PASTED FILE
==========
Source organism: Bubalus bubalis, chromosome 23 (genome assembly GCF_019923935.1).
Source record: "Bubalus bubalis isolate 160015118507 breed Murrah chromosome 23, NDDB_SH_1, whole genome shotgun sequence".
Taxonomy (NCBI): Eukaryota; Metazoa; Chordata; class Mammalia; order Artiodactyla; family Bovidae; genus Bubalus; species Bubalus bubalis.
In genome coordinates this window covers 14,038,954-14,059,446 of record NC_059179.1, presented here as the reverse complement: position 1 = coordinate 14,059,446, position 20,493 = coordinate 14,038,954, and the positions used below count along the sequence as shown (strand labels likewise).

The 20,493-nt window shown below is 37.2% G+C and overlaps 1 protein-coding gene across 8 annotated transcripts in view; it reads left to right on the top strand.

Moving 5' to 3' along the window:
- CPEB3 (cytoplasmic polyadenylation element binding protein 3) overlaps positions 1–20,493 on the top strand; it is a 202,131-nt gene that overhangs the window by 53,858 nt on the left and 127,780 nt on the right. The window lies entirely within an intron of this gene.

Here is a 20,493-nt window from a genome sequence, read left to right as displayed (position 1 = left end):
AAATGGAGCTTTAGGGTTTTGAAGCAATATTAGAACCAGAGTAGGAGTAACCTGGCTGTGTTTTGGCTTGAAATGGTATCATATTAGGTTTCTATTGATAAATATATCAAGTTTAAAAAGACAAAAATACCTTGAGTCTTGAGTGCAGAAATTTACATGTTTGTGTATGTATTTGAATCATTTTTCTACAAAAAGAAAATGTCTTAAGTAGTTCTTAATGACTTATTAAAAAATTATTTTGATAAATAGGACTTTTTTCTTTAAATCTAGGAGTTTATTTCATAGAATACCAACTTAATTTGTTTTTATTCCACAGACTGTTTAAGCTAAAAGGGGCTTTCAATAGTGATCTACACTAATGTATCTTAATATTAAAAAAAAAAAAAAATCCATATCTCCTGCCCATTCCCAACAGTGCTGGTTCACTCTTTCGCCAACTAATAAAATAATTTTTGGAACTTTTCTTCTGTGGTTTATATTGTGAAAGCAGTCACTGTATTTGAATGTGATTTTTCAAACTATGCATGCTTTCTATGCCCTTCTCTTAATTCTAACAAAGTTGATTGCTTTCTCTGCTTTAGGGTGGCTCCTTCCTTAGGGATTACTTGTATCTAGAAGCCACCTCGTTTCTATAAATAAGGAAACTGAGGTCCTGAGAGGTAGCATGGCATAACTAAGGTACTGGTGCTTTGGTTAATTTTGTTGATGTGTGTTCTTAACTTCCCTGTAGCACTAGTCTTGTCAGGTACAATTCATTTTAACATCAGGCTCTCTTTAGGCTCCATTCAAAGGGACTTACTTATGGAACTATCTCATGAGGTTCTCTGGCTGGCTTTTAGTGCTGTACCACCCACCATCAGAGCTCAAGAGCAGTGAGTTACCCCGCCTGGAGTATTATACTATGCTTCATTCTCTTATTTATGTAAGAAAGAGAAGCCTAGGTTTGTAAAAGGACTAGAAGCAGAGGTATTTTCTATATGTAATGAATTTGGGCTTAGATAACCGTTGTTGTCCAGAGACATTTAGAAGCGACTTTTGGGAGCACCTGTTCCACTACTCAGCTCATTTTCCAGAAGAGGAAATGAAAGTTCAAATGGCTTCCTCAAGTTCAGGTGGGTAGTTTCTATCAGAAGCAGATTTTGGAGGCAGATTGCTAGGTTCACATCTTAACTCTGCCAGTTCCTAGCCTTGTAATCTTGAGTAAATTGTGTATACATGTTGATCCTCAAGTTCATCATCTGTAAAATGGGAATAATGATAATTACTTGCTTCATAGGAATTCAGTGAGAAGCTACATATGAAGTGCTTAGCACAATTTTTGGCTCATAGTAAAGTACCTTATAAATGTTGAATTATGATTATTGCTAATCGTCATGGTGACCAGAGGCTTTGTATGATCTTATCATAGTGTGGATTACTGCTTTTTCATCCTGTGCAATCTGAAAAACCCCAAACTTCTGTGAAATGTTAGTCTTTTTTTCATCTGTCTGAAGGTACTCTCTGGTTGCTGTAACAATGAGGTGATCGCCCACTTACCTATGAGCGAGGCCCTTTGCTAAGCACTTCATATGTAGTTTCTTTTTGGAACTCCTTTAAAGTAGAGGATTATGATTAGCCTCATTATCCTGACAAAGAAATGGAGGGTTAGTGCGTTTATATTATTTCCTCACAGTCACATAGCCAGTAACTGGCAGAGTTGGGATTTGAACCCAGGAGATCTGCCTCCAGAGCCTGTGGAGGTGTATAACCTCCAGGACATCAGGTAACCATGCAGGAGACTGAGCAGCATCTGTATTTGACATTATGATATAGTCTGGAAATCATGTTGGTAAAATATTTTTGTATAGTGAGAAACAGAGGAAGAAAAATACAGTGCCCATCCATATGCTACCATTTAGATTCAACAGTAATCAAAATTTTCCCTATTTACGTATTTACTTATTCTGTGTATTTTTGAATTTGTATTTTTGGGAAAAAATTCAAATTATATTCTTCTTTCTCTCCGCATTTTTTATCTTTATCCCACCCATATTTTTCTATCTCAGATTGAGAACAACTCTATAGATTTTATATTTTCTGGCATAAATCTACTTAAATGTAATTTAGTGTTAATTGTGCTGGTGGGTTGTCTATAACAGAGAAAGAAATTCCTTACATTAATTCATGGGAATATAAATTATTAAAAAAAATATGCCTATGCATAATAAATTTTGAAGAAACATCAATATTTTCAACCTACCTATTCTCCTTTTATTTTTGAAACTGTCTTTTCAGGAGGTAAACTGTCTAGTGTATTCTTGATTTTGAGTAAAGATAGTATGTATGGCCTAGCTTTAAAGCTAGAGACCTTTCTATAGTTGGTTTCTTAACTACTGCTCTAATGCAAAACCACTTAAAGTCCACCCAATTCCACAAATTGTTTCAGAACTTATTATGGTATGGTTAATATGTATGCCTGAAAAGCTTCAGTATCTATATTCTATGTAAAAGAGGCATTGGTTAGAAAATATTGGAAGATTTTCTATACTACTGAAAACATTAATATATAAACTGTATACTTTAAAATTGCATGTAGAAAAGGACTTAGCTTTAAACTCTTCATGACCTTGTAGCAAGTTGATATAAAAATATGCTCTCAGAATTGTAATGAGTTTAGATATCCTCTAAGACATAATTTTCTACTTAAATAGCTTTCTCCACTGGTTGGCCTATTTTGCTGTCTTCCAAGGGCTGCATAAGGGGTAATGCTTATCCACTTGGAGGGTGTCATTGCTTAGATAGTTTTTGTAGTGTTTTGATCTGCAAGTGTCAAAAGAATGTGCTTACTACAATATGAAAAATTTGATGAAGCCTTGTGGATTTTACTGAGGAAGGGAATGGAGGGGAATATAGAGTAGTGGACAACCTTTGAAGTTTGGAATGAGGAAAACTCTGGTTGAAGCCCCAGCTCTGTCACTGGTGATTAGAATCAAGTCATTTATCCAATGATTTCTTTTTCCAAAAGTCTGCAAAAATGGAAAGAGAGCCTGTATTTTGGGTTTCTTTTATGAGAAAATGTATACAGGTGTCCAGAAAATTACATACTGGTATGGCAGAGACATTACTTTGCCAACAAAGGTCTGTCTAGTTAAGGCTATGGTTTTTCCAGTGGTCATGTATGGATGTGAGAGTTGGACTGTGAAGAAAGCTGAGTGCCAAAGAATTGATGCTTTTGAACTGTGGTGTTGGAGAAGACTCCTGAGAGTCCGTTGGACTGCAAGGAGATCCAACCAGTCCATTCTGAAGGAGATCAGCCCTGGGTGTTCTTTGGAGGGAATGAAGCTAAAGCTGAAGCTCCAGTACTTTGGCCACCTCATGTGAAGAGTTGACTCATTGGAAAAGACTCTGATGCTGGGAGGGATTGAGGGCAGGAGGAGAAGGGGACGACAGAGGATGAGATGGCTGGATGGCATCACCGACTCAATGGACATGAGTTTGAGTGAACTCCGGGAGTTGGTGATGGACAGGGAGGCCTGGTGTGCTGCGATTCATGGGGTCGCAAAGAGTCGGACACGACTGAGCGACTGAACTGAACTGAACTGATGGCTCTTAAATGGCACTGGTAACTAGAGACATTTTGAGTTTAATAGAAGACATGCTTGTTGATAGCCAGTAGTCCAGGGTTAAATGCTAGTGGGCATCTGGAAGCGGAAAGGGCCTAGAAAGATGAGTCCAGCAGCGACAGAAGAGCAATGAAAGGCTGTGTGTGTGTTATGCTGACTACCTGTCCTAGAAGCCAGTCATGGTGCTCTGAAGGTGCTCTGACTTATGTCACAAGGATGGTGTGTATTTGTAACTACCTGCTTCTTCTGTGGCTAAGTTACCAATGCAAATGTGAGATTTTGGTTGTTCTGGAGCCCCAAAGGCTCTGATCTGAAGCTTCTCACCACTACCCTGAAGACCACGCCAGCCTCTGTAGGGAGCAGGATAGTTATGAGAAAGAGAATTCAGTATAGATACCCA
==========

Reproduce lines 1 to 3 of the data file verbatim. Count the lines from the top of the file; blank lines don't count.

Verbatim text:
Source organism: Bubalus bubalis, chromosome 23 (genome assembly GCF_019923935.1).
Source record: "Bubalus bubalis isolate 160015118507 breed Murrah chromosome 23, NDDB_SH_1, whole genome shotgun sequence".
Taxonomy (NCBI): Eukaryota; Metazoa; Chordata; class Mammalia; order Artiodactyla; family Bovidae; genus Bubalus; species Bubalus bubalis.